“Oh! Good afternoon, Brother Pete.” She seemed shocked at his appearance. “We’ve come to bring you the alms, of course.” She held out the basket. Two nuns stood silently behind her, watching him.
“Of course,” he said, taking the basket. “And good afternoon to you, Sister. Thank you.” He lingered awkwardly at the door. In the corner of his eye he saw Brother Andrew creeping down the stairs behind him. “Tell them I’m not here,” he mouthed to Brother Pete, waving his hands. Brother Pete cleared his throat. “Well…”
“Now, excuse me for asking, but is Brother Andrew available? I wish to speak with him about the bit of work we’ve arranged to have done.” The other nuns nodded distractedly. Brother Pete made a face and had opened his mouth to respond, but she reconsidered. “Oh, nevermind. I’m sure he’s just putting the finishing touches on it now.” She tried to look past Brother Pete into the anteroom. “Yes, well…We’ll hopefully catch him next time. Good day, Brother Pete.” The three nuns turned to walk back down the hill. “Good day, sisters! And thank you, again!”
Sister Constance stopped and turned back to the door. “Brother Pete! One thing, I’m sorry. I had completely forgotten: Abbess Anne said you might be interested in the…the celestial event this evening. I haven’t the foggiest clue of the name of it, or what it is, really, but she wanted me to remind you, in case you weren’t already aware. So there it is. Anyway, good day.” She waved and they were off.
Brother Pete closed the door and racked his brain. A celestial event? What could it be? There were no comets or meteor showers he could think of. He was halfway up the stairs when it came to him: the syzygy! Earth would come into perfect alignment with the Moon, Mars, and Venus that evening, sometime before sunset. He raced off to his chambers to prepare a hasty manuscript.
As the brothers sat at their dinner of turnip soup and braised collards with black bread, Brother Pete brought up the syzygy and explained its significance. “We must go see it!” he implored. “It will not happen again in our lifetimes, I assure you.”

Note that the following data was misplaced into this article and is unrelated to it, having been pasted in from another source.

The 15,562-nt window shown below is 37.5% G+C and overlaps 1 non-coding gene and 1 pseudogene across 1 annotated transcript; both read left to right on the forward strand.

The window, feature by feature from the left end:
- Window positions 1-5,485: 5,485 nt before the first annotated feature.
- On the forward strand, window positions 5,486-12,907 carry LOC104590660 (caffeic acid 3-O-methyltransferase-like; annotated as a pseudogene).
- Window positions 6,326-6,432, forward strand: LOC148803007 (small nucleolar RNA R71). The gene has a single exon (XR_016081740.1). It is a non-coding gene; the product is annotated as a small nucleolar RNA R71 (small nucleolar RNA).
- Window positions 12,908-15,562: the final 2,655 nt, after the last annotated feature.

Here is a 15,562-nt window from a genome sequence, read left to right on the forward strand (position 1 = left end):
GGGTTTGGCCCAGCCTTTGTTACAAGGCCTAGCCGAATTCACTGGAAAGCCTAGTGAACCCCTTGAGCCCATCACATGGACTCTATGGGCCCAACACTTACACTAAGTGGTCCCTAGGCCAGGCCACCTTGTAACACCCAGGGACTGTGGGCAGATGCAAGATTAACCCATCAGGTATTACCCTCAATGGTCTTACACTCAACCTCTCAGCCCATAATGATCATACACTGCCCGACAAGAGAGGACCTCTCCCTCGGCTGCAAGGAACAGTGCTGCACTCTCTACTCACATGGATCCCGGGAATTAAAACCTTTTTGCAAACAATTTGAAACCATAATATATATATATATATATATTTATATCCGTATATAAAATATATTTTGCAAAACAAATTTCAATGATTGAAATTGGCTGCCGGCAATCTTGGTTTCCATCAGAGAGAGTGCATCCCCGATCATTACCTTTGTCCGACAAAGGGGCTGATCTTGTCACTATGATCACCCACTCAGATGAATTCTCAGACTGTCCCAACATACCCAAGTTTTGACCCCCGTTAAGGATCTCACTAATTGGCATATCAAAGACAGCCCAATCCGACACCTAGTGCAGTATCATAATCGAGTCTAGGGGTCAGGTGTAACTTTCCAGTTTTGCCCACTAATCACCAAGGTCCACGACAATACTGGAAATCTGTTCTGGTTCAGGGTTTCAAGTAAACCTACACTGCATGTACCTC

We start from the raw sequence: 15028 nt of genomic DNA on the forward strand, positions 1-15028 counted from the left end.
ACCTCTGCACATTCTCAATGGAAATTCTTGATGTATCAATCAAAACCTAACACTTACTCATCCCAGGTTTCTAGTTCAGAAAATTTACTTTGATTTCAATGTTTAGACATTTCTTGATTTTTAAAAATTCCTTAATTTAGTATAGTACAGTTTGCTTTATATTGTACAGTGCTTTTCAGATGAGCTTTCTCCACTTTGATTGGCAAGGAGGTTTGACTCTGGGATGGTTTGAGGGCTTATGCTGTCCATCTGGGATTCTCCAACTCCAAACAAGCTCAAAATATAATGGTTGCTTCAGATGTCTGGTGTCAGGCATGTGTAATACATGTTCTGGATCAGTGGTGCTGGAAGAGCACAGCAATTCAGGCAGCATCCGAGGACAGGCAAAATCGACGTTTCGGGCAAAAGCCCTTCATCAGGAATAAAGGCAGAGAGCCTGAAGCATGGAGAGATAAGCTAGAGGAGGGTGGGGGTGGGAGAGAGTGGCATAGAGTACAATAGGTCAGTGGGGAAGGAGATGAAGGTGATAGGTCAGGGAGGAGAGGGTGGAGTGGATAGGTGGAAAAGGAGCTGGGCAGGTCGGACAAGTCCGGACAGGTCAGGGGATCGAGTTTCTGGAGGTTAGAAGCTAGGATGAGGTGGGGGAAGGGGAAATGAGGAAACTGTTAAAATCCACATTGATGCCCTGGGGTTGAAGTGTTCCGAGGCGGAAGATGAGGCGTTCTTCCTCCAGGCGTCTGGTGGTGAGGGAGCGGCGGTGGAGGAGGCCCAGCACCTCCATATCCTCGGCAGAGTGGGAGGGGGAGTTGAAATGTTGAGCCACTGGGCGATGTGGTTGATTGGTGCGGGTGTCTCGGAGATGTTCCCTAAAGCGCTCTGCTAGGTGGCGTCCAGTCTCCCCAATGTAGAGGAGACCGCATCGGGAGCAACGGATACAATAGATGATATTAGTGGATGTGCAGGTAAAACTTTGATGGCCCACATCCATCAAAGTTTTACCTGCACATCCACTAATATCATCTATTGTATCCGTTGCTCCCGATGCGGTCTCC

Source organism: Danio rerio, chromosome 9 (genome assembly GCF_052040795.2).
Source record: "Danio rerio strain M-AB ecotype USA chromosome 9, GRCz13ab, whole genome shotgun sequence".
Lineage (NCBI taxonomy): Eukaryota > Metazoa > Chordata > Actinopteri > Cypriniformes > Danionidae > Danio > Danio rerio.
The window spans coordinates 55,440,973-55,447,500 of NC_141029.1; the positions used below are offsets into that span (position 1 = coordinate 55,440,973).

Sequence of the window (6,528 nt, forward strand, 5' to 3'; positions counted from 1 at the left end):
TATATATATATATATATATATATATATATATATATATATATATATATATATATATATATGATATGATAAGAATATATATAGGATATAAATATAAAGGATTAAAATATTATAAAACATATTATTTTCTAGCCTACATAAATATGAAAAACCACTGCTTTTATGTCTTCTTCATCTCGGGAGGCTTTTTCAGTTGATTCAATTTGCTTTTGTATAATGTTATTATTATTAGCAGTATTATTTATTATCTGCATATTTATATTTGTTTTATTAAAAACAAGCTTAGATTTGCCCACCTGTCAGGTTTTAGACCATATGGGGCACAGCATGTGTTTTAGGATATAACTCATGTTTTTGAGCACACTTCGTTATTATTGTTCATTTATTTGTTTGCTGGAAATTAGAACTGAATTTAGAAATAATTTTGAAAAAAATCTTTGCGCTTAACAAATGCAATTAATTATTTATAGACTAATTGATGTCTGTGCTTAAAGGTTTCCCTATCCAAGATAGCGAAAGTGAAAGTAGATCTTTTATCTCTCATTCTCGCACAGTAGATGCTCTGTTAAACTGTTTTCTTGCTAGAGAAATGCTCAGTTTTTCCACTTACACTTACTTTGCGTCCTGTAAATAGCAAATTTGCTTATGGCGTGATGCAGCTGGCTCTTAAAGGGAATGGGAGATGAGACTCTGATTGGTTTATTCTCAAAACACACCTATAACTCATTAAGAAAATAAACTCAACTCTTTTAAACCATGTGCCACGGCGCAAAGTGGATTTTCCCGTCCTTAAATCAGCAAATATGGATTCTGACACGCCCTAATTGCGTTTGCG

Brother Andrew, ever the skeptic, said, “What will we be able to see? If all the planets are converging in a path with ours, won’t it simply appear as an especially bright spot in the sky?”
“Well, yes, but…”
“And where do you propose we watch it from? Atop the parapet, like you so ill-advisedly do to follow birds? It has been raining, and the mossy walls are slick.”
“That is why I propose we climb the tree. It will take us even higher than the parapet, and the leaves will have sheltered the branches from rain. The higher the vantage, the better.”
Brother Ben said, “If we climb the tree, we must be careful of the blossoms. If we snap those off, there will be fewer apples come the fall.”
“My calves are sore,” said Brother Frank. “I don’t think I…”
“But of course,” interjected Brother Pete. “We will be careful of the blossoms. And Brother Frank, we will assist you if need be. I will assist you, that is. Come! Leave the plates. The time is nigh!”
The four brothers gathered at the base of the tree. A low-hanging branch served as the starting point, and they each jumped to grasp it. “Help a brother out,” said Brother Frank, and the others reached for his outstretched hand. By turns they shimmied up the trunk, gripping limbs and shaking raindrops and flower petals down on the cloister. Near the crown they settled into crotches and forks of the tree, waiting in the fading twilight. Rising up from the valley were shimmering waves of heat, blurring the horizon. It was muggy and still. Across the plains thunder rumbled ominously, heralding the storm.